The people of Ukraine have grown weary of the President’s power struggle and his term of office. Yushchenko failed to deliver on the Countries expectation since the 2004 Orange revolution that saw him elected to office. The President’s dramatic fall from grace has been tormentuous if not spectacular from a high of 52% in 2004 to a dismal 4% in 2008.

It is unclear as to Yushchenko’s next move. Technically he can force though fresh elections but to do so would be a oaramount to treason and rejection of the democratic process. Whilst he had the authority to dismiss the parliament it is doubtful that he can do so now.

There are some that claim Yushchenko is on borrowed time. An agreement has been reached to allow the President to see his term of office out but much of that depends on what actions the president takes.

If he continues his attack on Ukraine’s democratic coalition then the agreement may come unstuck. There are reports on the media that Yushchenko will use the budget and threat of blocking supply as his next weapon of attack. If he does this will only exacerbate Ukraine’s economic crisis and further undermine public confidence in the Office of the President.

Come next summer the President loses the power and authority to dismiss Ukraine’s government. Ukraine will move into the process of election of a new president and it is unlikely that Yushchenko, given his poor performance, will be supported for re-election. Without the support of Bloc Yulia Tymoshenko or Party of Regions Yushchenko’s termof President has come to an end.


Ukraine’s new coalition is official Our Ukraine – Peoples Self Defence agree to the revised coalition

December 16, 2008

Kyiv Post have reported that the Our Ukraine and People’s Self Defence faction have formally decided to re-form a governing coalition with Bloc Yulia Tymoshenko and Bloc Lytvyn to the desperate cries of dissatisfaction from supporters of Ukraine’s embattled President Victor Yushchenko.

The decision of the President’s faction is a clear sign that Yushchenko’s policies of division and undermining of Ukraine’s Democratic government have taken their toll. Had Ukraine been forced to another round of Parliamentary elections Our Ukraine, who had slumped in public opinion polls to below 4%, ran the risk of losing representation in the new parliament.

The determination of the faction to support a realignment with Ukraine’s governing party promoted the resignation of the leader of the Our Ukraine-People’s Self-Defense Bloc faction, Viacheslav Kyrylenko, and his deputy Roman Zvarych. Both had played a crucial role in undermining the government’s success. Roman Zvarych was the man responsible for the failed negotiations that lead to the collapse of the Orange Revolution Alliance and the decision of the Social Party of Ukraine to form a governing coalition with Party of regions and the Communist party of Ukraine back in 2007

The new alliance which includes bloc Lytvyn, whose leader was elected as Speaker and potential successor to Yushchenko, is widely seen as a serious blow and loss of face for Ukraine’s President who has lost all respect. Victor Yushchenko has twice sought to dismiss Ukraine’s parliamentary government bring the country close to civil unrest and collapse and in the process he has undermined Ukraine’s economic and democratic development.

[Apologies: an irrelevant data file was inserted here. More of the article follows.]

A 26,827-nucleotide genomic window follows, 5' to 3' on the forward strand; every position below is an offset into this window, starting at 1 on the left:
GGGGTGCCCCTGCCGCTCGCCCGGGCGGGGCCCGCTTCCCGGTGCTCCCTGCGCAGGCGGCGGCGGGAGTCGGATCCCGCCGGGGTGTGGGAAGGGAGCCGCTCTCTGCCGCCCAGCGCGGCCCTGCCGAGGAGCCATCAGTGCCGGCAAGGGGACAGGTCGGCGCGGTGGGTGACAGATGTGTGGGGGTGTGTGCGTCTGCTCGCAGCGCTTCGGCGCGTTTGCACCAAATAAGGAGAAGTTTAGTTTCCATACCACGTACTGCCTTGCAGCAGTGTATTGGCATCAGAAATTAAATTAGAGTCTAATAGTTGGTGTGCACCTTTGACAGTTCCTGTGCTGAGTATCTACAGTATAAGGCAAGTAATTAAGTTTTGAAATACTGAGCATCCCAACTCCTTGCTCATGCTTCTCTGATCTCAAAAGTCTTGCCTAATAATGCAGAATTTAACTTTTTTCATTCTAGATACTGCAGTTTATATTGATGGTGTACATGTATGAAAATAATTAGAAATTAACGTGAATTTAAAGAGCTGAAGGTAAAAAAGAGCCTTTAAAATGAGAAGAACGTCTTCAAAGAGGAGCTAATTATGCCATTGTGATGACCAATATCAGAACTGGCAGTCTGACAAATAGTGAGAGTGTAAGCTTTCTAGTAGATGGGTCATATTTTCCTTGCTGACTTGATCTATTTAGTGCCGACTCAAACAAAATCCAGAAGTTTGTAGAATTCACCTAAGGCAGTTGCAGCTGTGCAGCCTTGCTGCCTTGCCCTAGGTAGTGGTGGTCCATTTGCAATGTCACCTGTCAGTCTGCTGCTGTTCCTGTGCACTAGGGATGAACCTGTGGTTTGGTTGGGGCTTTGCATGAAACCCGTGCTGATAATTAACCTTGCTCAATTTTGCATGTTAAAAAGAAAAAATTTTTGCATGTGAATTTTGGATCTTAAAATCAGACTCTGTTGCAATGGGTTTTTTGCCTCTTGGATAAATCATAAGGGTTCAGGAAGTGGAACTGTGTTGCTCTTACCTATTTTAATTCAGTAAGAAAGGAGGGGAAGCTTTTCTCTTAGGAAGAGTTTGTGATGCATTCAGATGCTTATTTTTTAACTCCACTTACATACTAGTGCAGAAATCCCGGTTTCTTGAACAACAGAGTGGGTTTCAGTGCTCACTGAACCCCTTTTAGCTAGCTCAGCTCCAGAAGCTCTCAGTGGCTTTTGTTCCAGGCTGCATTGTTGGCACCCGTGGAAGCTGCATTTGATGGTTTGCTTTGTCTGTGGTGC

The people of Ukraine have grown weary of the President’s power struggle and his term of office. Yushchenko failed to deliver on the Countries expectation since the 2004 Orange revolution that saw him elected to office. The President’s dramatic fall from grace has been tormentuous if not spectacular from a high of 52% in 2004 to a dismal 4% in 2008.

It is unclear as to Yushchenko’s next move. Technically he can force though fresh elections but to do so would be a oaramount to treason and rejection of the democratic process. Whilst he had the authority to dismiss the parliament it is doubtful that he can do so now.

There are some that claim Yushchenko is on borrowed time. An agreement has been reached to allow the President to see his term of office out but much of that depends on what actions the president takes.

If he continues his attack on Ukraine’s democratic coalition then the agreement may come unstuck. There are reports on the media that Yushchenko will use the budget and threat of blocking supply as his next weapon of attack. If he does this will only exacerbate Ukraine’s economic crisis and further undermine public confidence in the Office of the President.

Come next summer the President loses the power and authority to dismiss Ukraine’s government. Ukraine will move into the process of election of a new president and it is unlikely that Yushchenko, given his poor performance, will be supported for re-election. Without the support of Bloc Yulia Tymoshenko or Party of Regions Yushchenko’s termof President has come to an end.